Why is early identification of language problems important?

Thursday, December 8, 2022

Children learn and develop so rapidly in their early years that it is incredible! At times, children may anyway have some delays in development that are better to check out - the earlier the better.

A developmental delay means that a child has not reached the developmental stages or skills that most children of the same age have. Children can have developmental delays in several areas, but language and speech problems are the common types.

A child's speaking skills and understanding of speech develop only in interaction with other people. It changes a lot between individuals when a child says his/her first word and how fast the child's vocabulary grows. There are checklists and ways to assess children's language development, and here we take a look at one of the assessment tools.

See the Infant-Toddler Checklist to identify language delays

Early intervention has a greater impact

There is scientific evidence that intervention starting during infancy or preschool age has a greater impact on outcomes for children and families than providing special education only at school age. So, the earlier children get their language problems identified and special education organized, the better.

Language development is one of the most critical school readiness skills. A child’s capacity to talk and the scope of their vocabulary when they enter kindergarten are predictive of success in school.

Children with language problems in preschool are likely to face poor educational achievement at school age. They also have a bigger risk to develop emotional and behavioral disorders. Having a delay in language development in childhood might still affect a person's life in adulthood, by making social interaction, studying and good performance in work life more difficult.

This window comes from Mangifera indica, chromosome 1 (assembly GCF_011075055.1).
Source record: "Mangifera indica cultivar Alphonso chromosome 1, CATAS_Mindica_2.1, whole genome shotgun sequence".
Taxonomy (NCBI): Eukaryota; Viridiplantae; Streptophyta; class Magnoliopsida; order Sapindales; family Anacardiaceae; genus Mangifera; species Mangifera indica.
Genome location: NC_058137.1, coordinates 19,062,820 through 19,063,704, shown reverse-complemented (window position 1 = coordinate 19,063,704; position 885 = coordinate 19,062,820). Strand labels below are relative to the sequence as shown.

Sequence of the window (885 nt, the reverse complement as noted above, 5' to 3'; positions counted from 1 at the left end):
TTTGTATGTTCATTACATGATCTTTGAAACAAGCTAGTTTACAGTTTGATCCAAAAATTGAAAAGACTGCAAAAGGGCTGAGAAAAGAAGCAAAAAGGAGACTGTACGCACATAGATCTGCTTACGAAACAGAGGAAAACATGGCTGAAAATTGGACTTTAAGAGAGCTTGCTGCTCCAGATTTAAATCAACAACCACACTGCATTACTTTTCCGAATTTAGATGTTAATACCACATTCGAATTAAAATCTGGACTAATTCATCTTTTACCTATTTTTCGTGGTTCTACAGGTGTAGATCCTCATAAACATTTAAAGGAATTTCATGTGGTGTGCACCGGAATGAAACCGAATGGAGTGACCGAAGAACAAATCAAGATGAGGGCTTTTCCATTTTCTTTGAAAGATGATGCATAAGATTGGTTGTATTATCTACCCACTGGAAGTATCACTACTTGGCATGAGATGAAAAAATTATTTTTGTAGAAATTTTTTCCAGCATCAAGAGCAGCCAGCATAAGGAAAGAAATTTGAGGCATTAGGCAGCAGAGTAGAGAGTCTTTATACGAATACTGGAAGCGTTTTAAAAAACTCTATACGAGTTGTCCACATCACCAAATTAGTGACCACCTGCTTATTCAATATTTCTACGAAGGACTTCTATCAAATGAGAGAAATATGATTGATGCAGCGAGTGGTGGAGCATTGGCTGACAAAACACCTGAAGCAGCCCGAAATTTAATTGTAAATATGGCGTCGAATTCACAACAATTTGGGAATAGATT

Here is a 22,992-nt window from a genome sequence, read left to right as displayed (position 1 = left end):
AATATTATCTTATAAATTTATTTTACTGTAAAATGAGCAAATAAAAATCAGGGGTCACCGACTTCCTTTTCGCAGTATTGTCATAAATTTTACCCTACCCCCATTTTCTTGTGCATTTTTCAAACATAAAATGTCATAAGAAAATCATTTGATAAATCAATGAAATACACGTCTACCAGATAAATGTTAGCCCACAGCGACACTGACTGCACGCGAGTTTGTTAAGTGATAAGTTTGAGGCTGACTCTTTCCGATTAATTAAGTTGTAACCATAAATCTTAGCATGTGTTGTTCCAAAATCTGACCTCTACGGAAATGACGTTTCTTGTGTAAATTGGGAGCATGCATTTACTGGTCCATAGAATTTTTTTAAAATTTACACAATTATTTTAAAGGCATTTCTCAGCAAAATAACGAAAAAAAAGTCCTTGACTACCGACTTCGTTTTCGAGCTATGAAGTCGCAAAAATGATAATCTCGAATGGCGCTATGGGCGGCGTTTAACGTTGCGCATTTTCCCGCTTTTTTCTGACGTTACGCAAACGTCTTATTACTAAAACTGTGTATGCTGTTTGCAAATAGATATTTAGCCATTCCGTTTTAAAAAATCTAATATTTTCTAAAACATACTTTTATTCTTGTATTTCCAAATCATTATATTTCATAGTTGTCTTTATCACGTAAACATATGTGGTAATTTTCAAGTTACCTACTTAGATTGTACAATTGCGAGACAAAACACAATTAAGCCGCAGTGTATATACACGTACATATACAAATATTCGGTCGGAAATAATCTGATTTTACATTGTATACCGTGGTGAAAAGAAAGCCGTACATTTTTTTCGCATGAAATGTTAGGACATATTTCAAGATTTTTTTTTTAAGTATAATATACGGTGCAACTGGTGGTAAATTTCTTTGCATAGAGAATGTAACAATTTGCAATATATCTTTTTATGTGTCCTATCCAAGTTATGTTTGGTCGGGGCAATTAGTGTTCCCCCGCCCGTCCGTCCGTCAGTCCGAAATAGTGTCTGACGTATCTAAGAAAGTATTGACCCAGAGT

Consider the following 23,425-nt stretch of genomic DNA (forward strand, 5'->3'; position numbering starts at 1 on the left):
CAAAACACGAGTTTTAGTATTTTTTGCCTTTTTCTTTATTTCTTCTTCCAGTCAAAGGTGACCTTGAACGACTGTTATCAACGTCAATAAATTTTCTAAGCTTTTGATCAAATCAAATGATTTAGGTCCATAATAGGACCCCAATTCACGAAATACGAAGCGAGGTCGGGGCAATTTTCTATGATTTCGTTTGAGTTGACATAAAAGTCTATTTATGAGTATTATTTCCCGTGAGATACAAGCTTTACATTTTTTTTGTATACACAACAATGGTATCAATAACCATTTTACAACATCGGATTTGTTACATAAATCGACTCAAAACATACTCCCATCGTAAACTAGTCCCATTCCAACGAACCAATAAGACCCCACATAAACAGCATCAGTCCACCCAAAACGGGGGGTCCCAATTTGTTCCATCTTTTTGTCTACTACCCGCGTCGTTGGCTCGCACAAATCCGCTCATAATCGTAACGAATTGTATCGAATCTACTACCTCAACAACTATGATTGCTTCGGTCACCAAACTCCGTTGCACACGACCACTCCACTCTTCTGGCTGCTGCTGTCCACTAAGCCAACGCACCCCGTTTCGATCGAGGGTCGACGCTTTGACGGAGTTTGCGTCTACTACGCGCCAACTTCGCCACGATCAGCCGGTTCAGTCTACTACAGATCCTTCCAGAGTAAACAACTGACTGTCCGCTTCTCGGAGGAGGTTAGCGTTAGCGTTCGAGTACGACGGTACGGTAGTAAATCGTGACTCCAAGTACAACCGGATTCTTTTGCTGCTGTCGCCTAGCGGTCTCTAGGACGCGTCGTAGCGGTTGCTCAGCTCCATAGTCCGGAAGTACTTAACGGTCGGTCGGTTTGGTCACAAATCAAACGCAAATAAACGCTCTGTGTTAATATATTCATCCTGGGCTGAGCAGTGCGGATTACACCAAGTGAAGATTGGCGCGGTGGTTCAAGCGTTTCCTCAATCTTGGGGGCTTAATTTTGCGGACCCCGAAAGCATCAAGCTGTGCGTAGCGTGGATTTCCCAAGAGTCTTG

When should a child get a referral to speech therapy or another professional?

A toddler may have language delay if she/he:

  • does not babble by 7 months
  • does not react to speech or never looks at the person talking to him/her
  • does not understand speech by 18 months
  • does not talk at all at 2 years
  • speech is very unclear (the closest people do not understand)
  • is not interested in the surroundings
  • does not use facial expressions or gestures in self-expression
  • the child clearly prefers soft baby food over rough food


An older child might have a language delay if he/she:

  • does not understand given instructions
  • cannot concentrate on guided activities
  • has aggressive behavior daily
  • cannot get into play with peers
  • speech is unclear and missing many sounds
  • speaks only very little, or cannot express him/herself how would like to
  • learning to write or read at school age is very slow despite teacher's support

About the Checklist

The Infant-Toddler Checklist is the first step in routine developmental screening for children aged 6 to 24 months to decide if a further evaluation is needed. It is designed for use in pediatricians’ offices during check-ups, routine visits, in childcare centers, or in other facilities serving infants and toddlers and their families.

The Checklist is to be completed in the parent-teacher meetings by a caregiver, who may be either a parent, guardian, or another person who takes care of the child on a daily basis. The Checklist takes about 5 to 10 minutes to complete.

See the Infant-Toddler Checklist to identify language delays

The Checklist should only be used to decide whether further information or an evaluation is needed. The Checklist does not give any diagnosis. In case you worry about a child's developmental delay, please contact health care services, special education teacher, or other valid authority.

The Checklist can be used independently. The Checklist is copyrighted (Wetherby & Prizant, 2001) but remains free for use and can be downloaded from the Internet and freely photocopied or duplicated by other methods. You can find the Checklist and more information here.

Kindiedays home page


CSBS DP. 2001. Infant-toddler Checklist
Haukilehto, M. 2020. Duodecim Terveyskirjasto. Puheen ja kielen kehityksen vaikeudet lapsella.
Newman, D. 2020. Web MD. Common speech and language disorders.